The 50th anniversary of the assassination of President John F. Kennedy draws ever closer, and with it a spate of reconsiderations and new analyses of the day the president was shot in Dallas. Who killed Kennedy? How? Were multiple parties involved? You'll hear all sides over the next few weeks. But one father-son team is trying to solve the mystery of one of the most perplexing elements of the assassination: the so-called "Magic Bullet."
As part of a Nova television documentary, "Cold Case JFK," Luke and Michael Haag used 3D imaging technology to research the trajectory of the single bullet, the one which apparently passed through both Kennedy and Texas Gov. John Connally. The question of whether one bullet could do so much damage has vexed investigators for decades. The Haags believe they now have an answer.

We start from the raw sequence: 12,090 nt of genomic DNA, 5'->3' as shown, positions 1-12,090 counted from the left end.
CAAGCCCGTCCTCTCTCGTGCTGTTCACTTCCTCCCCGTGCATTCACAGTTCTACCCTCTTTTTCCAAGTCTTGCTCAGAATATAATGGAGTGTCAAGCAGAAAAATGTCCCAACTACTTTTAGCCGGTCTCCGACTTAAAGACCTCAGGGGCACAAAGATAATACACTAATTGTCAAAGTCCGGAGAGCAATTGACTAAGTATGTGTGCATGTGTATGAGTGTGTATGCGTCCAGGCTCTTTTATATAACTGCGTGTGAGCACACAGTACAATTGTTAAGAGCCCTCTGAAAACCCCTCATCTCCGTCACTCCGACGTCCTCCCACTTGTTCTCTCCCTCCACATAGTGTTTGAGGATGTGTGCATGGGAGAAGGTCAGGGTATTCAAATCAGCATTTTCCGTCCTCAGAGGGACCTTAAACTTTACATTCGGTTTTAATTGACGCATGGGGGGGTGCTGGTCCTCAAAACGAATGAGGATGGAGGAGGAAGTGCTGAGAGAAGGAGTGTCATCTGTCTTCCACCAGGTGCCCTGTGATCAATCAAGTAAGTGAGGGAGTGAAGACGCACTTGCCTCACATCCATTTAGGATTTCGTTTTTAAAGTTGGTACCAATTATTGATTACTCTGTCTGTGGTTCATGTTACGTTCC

Could one bullet have passed through Kennedy and wounded Connally? "Easily," Luke Haag said according to CBS News.
When fired, the 6.5-millimeter Carcano bullet is an "extremely stable" bullet, Luke Haag said, but Connally's wound was consistent with a tumbling bullet, one which would have had to hit something en route to hitting Connally. That "something" was the President.
"It's like a badly thrown football. It normally flies true and straight. When this bullet emerged from Kennedy – or any ballistic medium ... it's now yawing and tumbling," Haag said. "The entry wound in Connally is very important because it's the consequence of a yawed bullet, so it had to be a destabilized bullet from somewhere."
The shot that Lee Harvey Oswald had to make was not that difficult, according to the Haags. And the idea that the gun Oswald used was of a poor quality is simply not true, they contend: "If the bore in the rifle is good, it's a good shooter," Luke Haag said, "and it was a good shooter, unfortunately for President Kennedy."